If both gene changes have been found in your child with TFP deficiency, DNA testing can be done during future pregnancies. The sample needed for this test is obtained by either CVS or amniocentesis.

If DNA testing would not be helpful, special enzyme tests can be done during pregnancy using cells from the fetus. Again, the sample needed for this test is obtained by either CVS or amniocentesis.

Parents may either choose to have testing during pregnancy or wait until birth to have the baby tested. Parents may also choose to use assisted reproductive techniques to decrease the chance that their future children would have TFP deficiency. A genetic counselor can talk to you about your choices and answer questions about prenatal testing or testing your baby after birth.


Having TFP deficiency
The brothers and sisters of a baby with TFP deficiency have a chance of being affected, even if they haven’t had symptoms. Finding out whether other children in the family have TFP deficiency is important because early treatment may prevent serious health problems. Talk to your doctor or genetic counselor about testing your other children for TFP deficiency.

TFP deficiency carriers
Brothers and sisters who do not have TFP deficiency still have a chance to be carriers like their parents. Except in special cases, carrier testing should only be done in people over 18 years of age.

If you are a parent of a child with TFP deficiency, your brothers and sisters have a 50% chance to be a TFP deficiency carrier. It is important for other family members to be told that they could be carriers. There is a small chance they are also at risk to have children with TFP deficiency.

All states offer newborn screening for TFP deficiency. However, when both parents are carriers, newborn screening results are not sufficient to rule out the condition in a newborn baby. In this case, special diagnostic testing should be done in addition to newborn screening.

During pregnancy, women carrying fetuses with TFP deficiency are at risk to develop serious medical problems. There is a small risk of:

  • excessive vomiting
  • abdominal pain
  • high blood pressure
  • jaundice
  • severe bleeding
  • abnormal fat storage in the liver

All women with a family history of TFP deficiency should share this information with their obstetricians and other health care providers before and during any future pregnancies. Knowing about these risks allows early treatment.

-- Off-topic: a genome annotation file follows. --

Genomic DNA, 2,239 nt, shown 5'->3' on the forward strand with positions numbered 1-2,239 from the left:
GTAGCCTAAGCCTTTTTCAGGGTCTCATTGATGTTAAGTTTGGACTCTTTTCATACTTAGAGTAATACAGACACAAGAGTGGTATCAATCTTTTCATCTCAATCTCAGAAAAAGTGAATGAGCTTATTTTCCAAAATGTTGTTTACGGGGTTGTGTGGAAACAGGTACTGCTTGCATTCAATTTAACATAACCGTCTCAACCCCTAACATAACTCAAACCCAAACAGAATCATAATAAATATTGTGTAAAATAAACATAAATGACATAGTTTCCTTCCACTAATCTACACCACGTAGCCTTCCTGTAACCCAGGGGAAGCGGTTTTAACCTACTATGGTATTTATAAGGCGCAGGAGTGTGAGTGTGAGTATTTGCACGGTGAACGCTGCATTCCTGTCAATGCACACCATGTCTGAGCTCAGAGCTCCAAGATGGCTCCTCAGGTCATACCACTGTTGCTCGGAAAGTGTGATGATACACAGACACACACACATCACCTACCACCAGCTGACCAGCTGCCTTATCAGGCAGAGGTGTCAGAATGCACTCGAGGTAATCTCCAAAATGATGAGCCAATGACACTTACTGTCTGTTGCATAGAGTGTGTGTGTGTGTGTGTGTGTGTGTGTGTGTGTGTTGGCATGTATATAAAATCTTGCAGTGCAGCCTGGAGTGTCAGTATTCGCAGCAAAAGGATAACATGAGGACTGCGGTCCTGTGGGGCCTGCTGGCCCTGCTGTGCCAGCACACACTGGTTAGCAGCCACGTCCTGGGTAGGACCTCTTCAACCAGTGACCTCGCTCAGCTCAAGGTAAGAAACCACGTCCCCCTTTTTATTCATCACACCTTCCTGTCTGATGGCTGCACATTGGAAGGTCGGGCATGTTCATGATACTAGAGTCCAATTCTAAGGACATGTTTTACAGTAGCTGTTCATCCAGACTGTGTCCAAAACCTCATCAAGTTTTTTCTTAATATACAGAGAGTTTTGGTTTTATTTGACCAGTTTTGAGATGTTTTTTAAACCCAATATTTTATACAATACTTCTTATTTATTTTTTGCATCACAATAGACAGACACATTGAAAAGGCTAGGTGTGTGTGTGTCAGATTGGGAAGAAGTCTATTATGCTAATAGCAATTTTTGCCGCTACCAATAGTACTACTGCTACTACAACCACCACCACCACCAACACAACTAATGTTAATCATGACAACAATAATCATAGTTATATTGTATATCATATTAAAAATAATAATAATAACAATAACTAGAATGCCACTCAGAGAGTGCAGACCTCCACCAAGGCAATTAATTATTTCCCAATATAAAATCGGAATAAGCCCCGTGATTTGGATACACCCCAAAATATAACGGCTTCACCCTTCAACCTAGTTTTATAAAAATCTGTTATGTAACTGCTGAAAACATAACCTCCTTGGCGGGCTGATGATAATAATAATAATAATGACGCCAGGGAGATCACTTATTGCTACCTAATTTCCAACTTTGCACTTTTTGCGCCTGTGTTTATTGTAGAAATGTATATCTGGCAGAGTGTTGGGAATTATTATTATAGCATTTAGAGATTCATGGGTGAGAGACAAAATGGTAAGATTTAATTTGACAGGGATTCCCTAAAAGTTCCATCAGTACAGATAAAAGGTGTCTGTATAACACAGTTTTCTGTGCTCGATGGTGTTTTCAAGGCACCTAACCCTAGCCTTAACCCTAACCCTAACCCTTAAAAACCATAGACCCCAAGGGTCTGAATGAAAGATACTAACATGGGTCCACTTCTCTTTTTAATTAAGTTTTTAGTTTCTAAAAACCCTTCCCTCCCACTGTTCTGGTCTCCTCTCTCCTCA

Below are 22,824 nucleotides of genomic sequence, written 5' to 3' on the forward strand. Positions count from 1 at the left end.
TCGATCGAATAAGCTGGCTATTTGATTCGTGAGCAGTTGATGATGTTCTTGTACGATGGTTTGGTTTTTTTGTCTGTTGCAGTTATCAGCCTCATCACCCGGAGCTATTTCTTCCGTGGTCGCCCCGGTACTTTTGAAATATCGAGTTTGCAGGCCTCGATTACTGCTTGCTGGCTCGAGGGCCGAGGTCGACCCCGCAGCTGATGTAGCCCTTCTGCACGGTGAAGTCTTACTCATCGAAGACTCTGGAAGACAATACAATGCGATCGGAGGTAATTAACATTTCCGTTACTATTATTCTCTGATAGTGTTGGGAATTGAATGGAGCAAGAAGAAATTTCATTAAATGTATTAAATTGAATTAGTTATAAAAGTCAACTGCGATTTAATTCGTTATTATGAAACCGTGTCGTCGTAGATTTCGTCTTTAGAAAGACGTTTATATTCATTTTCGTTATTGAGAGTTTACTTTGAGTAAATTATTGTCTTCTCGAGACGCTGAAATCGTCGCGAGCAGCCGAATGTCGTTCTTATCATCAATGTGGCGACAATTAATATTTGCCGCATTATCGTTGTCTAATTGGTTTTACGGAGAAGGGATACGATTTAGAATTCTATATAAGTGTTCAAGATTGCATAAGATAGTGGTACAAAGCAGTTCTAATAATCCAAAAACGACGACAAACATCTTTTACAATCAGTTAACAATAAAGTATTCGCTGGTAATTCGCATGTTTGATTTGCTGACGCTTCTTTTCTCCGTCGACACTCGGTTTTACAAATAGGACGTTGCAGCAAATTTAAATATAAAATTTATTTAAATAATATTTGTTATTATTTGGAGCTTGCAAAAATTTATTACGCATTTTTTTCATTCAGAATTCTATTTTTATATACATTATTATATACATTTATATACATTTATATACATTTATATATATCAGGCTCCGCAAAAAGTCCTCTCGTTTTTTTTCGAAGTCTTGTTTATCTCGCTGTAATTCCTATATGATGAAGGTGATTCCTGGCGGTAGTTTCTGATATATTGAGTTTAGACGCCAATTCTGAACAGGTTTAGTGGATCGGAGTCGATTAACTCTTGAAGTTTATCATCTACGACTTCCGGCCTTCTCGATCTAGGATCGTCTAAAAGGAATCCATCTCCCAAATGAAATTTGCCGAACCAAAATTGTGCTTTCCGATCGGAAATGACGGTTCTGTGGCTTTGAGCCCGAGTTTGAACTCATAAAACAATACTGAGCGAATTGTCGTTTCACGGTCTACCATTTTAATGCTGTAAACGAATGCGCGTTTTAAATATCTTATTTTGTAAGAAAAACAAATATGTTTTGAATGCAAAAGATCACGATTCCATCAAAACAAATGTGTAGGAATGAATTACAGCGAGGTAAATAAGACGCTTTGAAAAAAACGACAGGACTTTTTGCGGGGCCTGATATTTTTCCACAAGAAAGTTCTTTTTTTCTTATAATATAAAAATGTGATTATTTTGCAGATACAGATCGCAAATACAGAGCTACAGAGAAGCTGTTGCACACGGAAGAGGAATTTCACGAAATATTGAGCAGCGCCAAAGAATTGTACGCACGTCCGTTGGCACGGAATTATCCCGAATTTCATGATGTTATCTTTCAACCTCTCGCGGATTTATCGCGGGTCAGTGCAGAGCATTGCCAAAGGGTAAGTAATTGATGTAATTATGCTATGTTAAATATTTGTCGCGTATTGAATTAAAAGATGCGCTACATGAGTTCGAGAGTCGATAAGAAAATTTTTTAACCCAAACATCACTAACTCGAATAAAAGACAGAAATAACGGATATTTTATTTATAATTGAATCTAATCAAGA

Diagnostic testing
Brothers and sisters can be tested for TFP deficiency by DNA testing or special enzyme tests to determine if they also have TFP deficiency.

Carrier testing
If both gene changes have been found in your child with TFP deficiency, other family members can have DNA testing to see if they are carriers.


TFP deficiency is a very rare disorder. It is estimated that 1 in 750,000 babies is born with TFP deficiency.


TFP deficiency does not happen more often in any specific race, ethnic group, geographical area, or county.


TFP deficiency is sometimes also called:

  • mitochondrial trifunctional protein deficiency


Fatty Oxidation Disorders (FOD) Family Support Group

Organic Acidemia Association

United Mitochondrial Disease Foundation

Metabolic Support UK

Baby’s First Test



Created by:
Reviewed by: HI, CA, OR, and WA metabolic specialists
Review date: April 2, 2011
July 13, 2013
May 4, 2020
March 1, 2023
Update on: March 1, 2023



THIS INFORMATION DOES NOT PROVIDE MEDICAL ADVICE. All content (“Content”), including text, graphics, images and information are for general informational purposes only. You are encouraged to confer with your doctor or other health care professional with regard to information contained on this information sheet. After reading this information sheet, you are encouraged to review the information carefully with your doctor or other healthcare provider. The Content is not intended to be a substitute for professional medical advice, diagnosis or treatment. NEVER DISREGARD PROFESSIONAL MEDICAL ADVICE, OR DELAY IN SEEKING IT, BECAUSE OF SOMETHING YOU HAVE READ ON THIS INFORMATION SHEET. This project is supported by a grant from the Maternal and Child Health Bureau, Health Resources and Service Administration, Genetic Services Branch, MCH Project #:UH7MC30774-01-00